What is the value of love?
Welcome! Revaluing Care in the Global Economy is an international, interdisciplinary project and network led by Drs. Jocelyn Olcott (Duke University) and Marija Bartl (University of Amsterdam) that brings together scholars from around the world to think critically about the value of care labor and care economies.
Care labor, or the work of providing care for others, is ascribed value in many ways, whether in uncommodified forms such as motherhood and community service, semicommodified forms such as informal labor and servitude or hypercommodified forms such as the emergent platform of gig economies. Amid this diversity, care – or “love” – labor remains structurally undervalued in economies. Despite many decades of data collection, research, and writing about this critical issue, debates remain fixed within paradigms of commodification either through the private sector or state-run welfare programs.
Revaluing Care in the Global Economy rests on three fundamental principles. First, the researchers involved in this project recognize the imbrication of ecological, social, and cultural care and the importance of ascribing value to all these forms of care. The measurement of these various forms of care entails a recognition of time, effort, and expertise (whether intellectual, emotional, or physical) at a variety of scales from the individual, household and community to the national, regional, and global scales. While some methodologies and research areas place greater emphasis on one of these areas over the others, the scholars in this network stress the importance of keeping all of these factors in a unified framework as we devise our research plans.
Second, the inaugural Revaluing Care network meeting in April 2019 at Duke University brought together 22 scholars from various social science disciplines and from around the world. Together, the members of the network agreed on three streams for coherent, integrated, and cross-cutting areas for future research: metrics, governance, and social practices. The theme of metrics centers on how to measure care — drawing in tools such as time-use studies, labor-force surveys, and consumption data — as well as the limitations of measurement and the effects upon care itself when it is subjected to measurement. The theme of governance explores the ways that laws and policies both reflect and foster normative values of care. The theme of social practices investigates the ways that people structure social life around various forms of care, through social movements, migratory practices, or alternative household and community formations.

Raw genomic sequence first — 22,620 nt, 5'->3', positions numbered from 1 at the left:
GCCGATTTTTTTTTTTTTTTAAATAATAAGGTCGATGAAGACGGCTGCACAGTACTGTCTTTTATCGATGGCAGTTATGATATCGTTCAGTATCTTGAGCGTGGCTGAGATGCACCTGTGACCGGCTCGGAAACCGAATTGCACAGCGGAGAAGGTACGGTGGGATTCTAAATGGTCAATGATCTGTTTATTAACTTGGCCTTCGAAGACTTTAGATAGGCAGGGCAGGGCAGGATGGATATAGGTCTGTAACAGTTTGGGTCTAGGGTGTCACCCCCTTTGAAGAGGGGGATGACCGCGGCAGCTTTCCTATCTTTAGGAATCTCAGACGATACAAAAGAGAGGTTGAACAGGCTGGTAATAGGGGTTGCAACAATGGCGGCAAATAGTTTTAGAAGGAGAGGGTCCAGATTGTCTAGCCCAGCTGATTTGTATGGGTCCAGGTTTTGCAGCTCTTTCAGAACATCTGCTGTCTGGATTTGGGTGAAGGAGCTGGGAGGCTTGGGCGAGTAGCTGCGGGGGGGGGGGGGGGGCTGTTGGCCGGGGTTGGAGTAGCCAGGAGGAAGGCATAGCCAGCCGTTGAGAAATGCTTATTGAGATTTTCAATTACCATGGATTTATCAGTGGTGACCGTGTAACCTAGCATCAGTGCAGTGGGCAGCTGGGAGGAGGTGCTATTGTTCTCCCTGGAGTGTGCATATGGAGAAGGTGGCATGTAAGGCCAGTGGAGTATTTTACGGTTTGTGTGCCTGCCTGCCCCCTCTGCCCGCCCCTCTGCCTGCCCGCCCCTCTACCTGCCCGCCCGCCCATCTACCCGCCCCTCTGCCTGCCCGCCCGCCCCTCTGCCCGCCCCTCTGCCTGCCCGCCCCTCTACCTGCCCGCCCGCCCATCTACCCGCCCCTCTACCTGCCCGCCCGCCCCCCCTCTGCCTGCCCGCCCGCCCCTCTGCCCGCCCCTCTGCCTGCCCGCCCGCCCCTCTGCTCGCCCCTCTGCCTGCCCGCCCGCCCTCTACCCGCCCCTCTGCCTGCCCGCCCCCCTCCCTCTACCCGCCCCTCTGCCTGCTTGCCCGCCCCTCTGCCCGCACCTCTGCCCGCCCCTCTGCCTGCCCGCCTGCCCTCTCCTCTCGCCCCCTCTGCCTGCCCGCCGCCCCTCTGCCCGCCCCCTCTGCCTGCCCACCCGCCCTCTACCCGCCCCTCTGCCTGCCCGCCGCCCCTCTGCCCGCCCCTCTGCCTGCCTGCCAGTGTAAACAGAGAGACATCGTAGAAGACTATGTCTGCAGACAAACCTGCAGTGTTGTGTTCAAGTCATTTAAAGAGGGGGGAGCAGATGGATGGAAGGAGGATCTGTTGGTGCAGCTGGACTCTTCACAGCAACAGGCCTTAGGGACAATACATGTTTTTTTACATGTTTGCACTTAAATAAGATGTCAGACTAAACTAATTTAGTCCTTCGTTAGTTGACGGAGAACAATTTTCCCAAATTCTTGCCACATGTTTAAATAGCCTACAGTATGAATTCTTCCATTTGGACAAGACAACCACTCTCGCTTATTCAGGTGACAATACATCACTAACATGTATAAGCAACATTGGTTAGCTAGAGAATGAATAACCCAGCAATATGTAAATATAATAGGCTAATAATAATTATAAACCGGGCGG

Third, networks involved in this project share an emphasis on knowledge production from the Global South out of a recognition that more sustainable solutions might be found in communities that have substantially different approaches to the provision of care — particularly where people are seen not as autonomous individuals but rather as beings enmeshed in broader webs of care and dependency. To point to just one example, the practice of Tequio, which forms part of many Mesoamerican indigenous cultures, calls upon every household to provide unremunerated care for both the human and the nonhuman — including ecological and infrastructural care — as part of community membership. Tequio demonstrates how metrics, governance, and social practices intersect and offers an example of an alternative approach to addressing the challenge of care provision.
In December 2019, the network held a conference to follow up on the April brainstorming workshop, with generous support from Duke University (Office of Global Affairs, Franklin Humanities Institute, and Program in Gender, Sexuality, and Feminist Studies) and the University of Amsterdam Law School’s program in Sustainable Global Economic Law. Feminist economist Nancy Folbre kicked off the conference with a keynote address, “Accounting for Care,” and twelve network members — including several who had joined since the April workshop — delivered talks based on their own research speaking to one or more of the three areas of metrics, governance, and social networks.
This project is supported by Mellon Humanities Unbounded, Duke Gender, Sexuality and Feminist Studies, Duke University Office of Global Affairs, The Kenan Institute for Ethics at Duke University, The Josiah Charles Trent Memorial Foundation Endowment Fund, Duke University India Initiative, Duke University Africa Initiative and the John Hope Franklin Humanities Institute at Duke University.